According to the abstract of their research paper entitled “A Wandering Mind Is an Unhappy Mind”, the “Track Your Happiness” app allows people to report their feelings in real time by using “smartphone technology to sample people’s ongoing thoughts, feelings, and actions and found (i) that people are thinking about what is not happening almost as often as they are thinking about what is and (ii) found that doing so typically makes them unhappy.” The research outcome indicates that a mind focusing on the present is more conducive to happiness and better for people’s moods than a mind wandering or daydreaming. In other words, people are often happiest when they are lost in the moment. In contrast, the more their mind wanders, the less happy they tend to be. According to Lauren Schenkman who reported the survey results in her 2:01PM 11 Nov 2010 entry entitled “Daydreaming Is a Downer” published in the Science magazine of American Association for the Advancement of Science (AAAS):
Snap out of it! That daydream you’re having about eloping to the Bahamas with Johnny Depp or Angelina Jolie is leaching away your happiness. In a new global study, researchers used iPhones to gauge the mental state of more than 2000 volunteers several times a day—even when they were having sex. The results indicate that, if you want to stay cheerful, you’re better off focusing on the present, no matter how unpleasant it is.
The human mind is remarkably good at straying from the moment. That ability allows us to remember the past, plan for the future, and “even imagine things that never occur at all,” says Matthew Killingsworth…
…The daydreaming was not good for people’s moods: Volunteers were unhappier when their thoughts were elsewhere. Statistical tests showed that mind-wandering earlier in the day correlated with a poorer mood later in the day, but not vice versa, suggesting that unhappiness with their current activity wasn’t prompting people to mentally escape. Instead, their wandering minds were the cause of their gloom. Mental drifting was a downer for subjects during even the dullest activities, like cleaning, the researchers found.…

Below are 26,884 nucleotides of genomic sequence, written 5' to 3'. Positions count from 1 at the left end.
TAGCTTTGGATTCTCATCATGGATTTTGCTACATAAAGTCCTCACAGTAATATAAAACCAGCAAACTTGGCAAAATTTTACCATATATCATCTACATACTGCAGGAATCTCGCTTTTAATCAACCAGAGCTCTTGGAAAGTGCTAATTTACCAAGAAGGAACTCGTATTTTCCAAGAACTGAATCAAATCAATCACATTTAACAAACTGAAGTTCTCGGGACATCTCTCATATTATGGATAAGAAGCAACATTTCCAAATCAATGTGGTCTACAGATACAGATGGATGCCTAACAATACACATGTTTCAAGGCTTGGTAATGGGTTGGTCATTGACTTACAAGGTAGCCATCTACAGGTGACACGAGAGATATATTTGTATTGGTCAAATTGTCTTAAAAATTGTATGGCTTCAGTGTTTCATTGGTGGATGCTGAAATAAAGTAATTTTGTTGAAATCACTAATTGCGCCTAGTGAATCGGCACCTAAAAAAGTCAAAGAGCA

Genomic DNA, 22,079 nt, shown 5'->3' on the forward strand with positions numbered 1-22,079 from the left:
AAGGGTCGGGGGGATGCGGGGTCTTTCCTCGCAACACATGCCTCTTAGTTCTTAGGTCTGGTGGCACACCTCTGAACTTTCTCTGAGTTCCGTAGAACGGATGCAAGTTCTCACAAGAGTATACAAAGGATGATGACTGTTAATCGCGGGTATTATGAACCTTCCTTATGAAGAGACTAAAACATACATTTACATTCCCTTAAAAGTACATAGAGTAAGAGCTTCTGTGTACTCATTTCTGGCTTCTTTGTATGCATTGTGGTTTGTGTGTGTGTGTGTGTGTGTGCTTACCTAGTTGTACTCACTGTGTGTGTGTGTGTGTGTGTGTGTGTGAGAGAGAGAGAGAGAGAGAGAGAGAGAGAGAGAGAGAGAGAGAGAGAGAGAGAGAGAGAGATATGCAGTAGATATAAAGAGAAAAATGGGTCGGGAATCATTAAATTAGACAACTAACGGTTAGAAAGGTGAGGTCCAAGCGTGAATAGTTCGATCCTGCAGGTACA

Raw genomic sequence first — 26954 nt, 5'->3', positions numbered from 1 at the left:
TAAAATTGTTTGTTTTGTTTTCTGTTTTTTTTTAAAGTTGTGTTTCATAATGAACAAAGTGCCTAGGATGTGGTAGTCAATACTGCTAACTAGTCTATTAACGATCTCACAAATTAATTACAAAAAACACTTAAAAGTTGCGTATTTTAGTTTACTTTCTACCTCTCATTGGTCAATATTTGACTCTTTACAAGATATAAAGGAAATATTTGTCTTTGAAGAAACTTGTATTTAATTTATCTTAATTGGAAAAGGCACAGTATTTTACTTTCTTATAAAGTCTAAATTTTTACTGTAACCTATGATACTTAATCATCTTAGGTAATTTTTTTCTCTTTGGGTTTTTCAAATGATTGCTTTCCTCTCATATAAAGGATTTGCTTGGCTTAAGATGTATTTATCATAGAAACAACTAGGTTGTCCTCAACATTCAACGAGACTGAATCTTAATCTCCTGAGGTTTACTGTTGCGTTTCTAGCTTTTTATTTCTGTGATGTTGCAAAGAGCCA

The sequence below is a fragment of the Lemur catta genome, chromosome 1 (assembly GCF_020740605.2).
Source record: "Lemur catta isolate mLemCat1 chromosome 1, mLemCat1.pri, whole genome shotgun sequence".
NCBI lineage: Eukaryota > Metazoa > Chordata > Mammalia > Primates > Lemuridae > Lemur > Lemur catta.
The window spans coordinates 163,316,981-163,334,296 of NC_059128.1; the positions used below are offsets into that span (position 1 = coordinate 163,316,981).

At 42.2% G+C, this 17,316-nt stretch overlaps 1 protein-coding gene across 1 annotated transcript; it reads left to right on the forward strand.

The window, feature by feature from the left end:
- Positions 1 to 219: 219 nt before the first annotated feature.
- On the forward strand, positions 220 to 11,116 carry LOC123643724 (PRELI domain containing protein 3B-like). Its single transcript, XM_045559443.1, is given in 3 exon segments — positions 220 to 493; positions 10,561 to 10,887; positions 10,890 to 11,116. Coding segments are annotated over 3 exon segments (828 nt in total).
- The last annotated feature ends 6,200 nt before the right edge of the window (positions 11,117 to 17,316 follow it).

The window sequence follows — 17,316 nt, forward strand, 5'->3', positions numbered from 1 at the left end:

The findings “challenge the foundations of psychology,” says Lisa Feldman Barrett, a psychologist and neuroscientist at Northeastern University in Boston, who pioneered data gathering with Palm Pilots. Psychologists assume that the mind responds to a stimulus out in the world, but in this study, “it almost looks like the stimulus is irrelevant.”
For people who are non-technically minded and unfamiliar with research methodology and statistical procedures, the one-page research paper of Daniel T Gilbert and Matthew Killingsworth entitled “A Wandering Mind Is an Unhappy Mind” can be abbreviated as follows:
Unlike other animals, human beings spend a lot of time thinking about what is not going on around them, contemplating events that happened in the past, might happen in the future, or will never happen at all. Indeed, “stimulus-independent thought” or “mind wandering” appears to be the brain’s default mode of operation (1–3). Although this ability is a remarkable evolutionary achievement that allows people to learn, reason, and plan, it may have an emotional cost. Many philosophical and religious traditions teach that happiness is to be found by living in the moment, and practitioners are trained to resist mind wandering and “to be here now.” These traditions suggest that a wandering mind is an unhappy mind. Are they right?
First, people’s minds wandered frequently, regardless of what they were doing. Mind wandering occurred in 46.9% of the samples and in at least 30% of the samples taken during every activity except making love.…